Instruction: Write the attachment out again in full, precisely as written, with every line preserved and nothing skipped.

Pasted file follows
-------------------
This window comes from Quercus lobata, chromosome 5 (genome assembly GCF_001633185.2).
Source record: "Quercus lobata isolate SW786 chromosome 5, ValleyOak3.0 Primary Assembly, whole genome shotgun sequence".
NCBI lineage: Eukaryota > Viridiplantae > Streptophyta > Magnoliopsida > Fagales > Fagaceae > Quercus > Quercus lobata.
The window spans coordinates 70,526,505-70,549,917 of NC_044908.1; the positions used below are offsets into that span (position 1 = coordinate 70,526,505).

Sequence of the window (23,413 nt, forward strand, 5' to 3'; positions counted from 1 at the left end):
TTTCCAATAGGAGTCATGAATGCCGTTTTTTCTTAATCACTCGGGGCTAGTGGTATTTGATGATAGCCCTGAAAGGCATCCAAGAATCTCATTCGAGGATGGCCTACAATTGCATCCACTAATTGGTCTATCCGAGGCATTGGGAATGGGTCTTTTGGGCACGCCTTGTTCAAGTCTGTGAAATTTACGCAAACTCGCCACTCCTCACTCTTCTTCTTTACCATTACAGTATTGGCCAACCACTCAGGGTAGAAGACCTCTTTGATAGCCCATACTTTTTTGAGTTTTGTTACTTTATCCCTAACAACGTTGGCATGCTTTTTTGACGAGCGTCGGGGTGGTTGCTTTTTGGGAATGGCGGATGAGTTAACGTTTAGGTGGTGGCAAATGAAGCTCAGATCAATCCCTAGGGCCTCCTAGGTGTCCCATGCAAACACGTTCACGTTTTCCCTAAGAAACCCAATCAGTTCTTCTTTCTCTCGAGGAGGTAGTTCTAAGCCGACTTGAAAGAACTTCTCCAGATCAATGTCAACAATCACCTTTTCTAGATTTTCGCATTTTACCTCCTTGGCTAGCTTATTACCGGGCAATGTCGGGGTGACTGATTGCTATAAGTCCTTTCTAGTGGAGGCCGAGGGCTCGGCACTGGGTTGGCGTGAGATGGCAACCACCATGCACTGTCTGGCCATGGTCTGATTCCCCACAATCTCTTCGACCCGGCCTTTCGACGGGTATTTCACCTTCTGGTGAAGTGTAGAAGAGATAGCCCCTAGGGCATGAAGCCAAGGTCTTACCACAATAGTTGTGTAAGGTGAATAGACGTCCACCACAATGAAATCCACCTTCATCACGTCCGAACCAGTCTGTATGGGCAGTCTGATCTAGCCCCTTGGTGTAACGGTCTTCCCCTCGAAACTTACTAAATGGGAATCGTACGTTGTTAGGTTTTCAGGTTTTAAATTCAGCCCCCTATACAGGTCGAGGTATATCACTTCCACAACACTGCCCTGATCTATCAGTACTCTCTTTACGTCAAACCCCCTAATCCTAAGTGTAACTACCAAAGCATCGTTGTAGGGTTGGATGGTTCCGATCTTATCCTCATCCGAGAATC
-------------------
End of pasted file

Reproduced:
This window comes from Quercus lobata, chromosome 5 (genome assembly GCF_001633185.2).
Source record: "Quercus lobata isolate SW786 chromosome 5, ValleyOak3.0 Primary Assembly, whole genome shotgun sequence".
NCBI lineage: Eukaryota > Viridiplantae > Streptophyta > Magnoliopsida > Fagales > Fagaceae > Quercus > Quercus lobata.
The window spans coordinates 70,526,505-70,549,917 of NC_044908.1; the positions used below are offsets into that span (position 1 = coordinate 70,526,505).

Sequence of the window (23,413 nt, forward strand, 5' to 3'; positions counted from 1 at the left end):
TTTCCAATAGGAGTCATGAATGCCGTTTTTTCTTAATCACTCGGGGCTAGTGGTATTTGATGATAGCCCTGAAAGGCATCCAAGAATCTCATTCGAGGATGGCCTACAATTGCATCCACTAATTGGTCTATCCGAGGCATTGGGAATGGGTCTTTTGGGCACGCCTTGTTCAAGTCTGTGAAATTTACGCAAACTCGCCACTCCTCACTCTTCTTCTTTACCATTACAGTATTGGCCAACCACTCAGGGTAGAAGACCTCTTTGATAGCCCATACTTTTTTGAGTTTTGTTACTTTATCCCTAACAACGTTGGCATGCTTTTTTGACGAGCGTCGGGGTGGTTGCTTTTTGGGAATGGCGGATGAGTTAACGTTTAGGTGGTGGCAAATGAAGCTCAGATCAATCCCTAGGGCCTCCTAGGTGTCCCATGCAAACACGTTCACGTTTTCCCTAAGAAACCCAATCAGTTCTTCTTTCTCTCGAGGAGGTAGTTCTAAGCCGACTTGAAAGAACTTCTCCAGATCAATGTCAACAATCACCTTTTCTAGATTTTCGCATTTTACCTCCTTGGCTAGCTTATTACCGGGCAATGTCGGGGTGACTGATTGCTATAAGTCCTTTCTAGTGGAGGCCGAGGGCTCGGCACTGGGTTGGCGTGAGATGGCAACCACCATGCACTGTCTGGCCATGGTCTGATTCCCCACAATCTCTTCGACCCGGCCTTTCGACGGGTATTTCACCTTCTGGTGAAGTGTAGAAGAGATAGCCCCTAGGGCATGAAGCCAAGGTCTTACCACAATAGTTGTGTAAGGTGAATAGACGTCCACCACAATGAAATCCACCTTCATCACGTCCGAACCAGTCTGTATGGGCAGTCTGATCTAGCCCCTTGGTGTAACGGTCTTCCCCTCGAAACTTACTAAATGGGAATCGTACGTTGTTAGGTTTTCAGGTTTTAAATTCAGCCCCCTATACAGGTCGAGGTATATCACTTCCACAACACTGCCCTGATCTATCAGTACTCTCTTTACGTCAAACCCCCTAATCCTAAGTGTAACTACCAAAGCATCGTTGTAGGGTTGGATGGTTCCGATCTTATCCTCATCCGAGAATC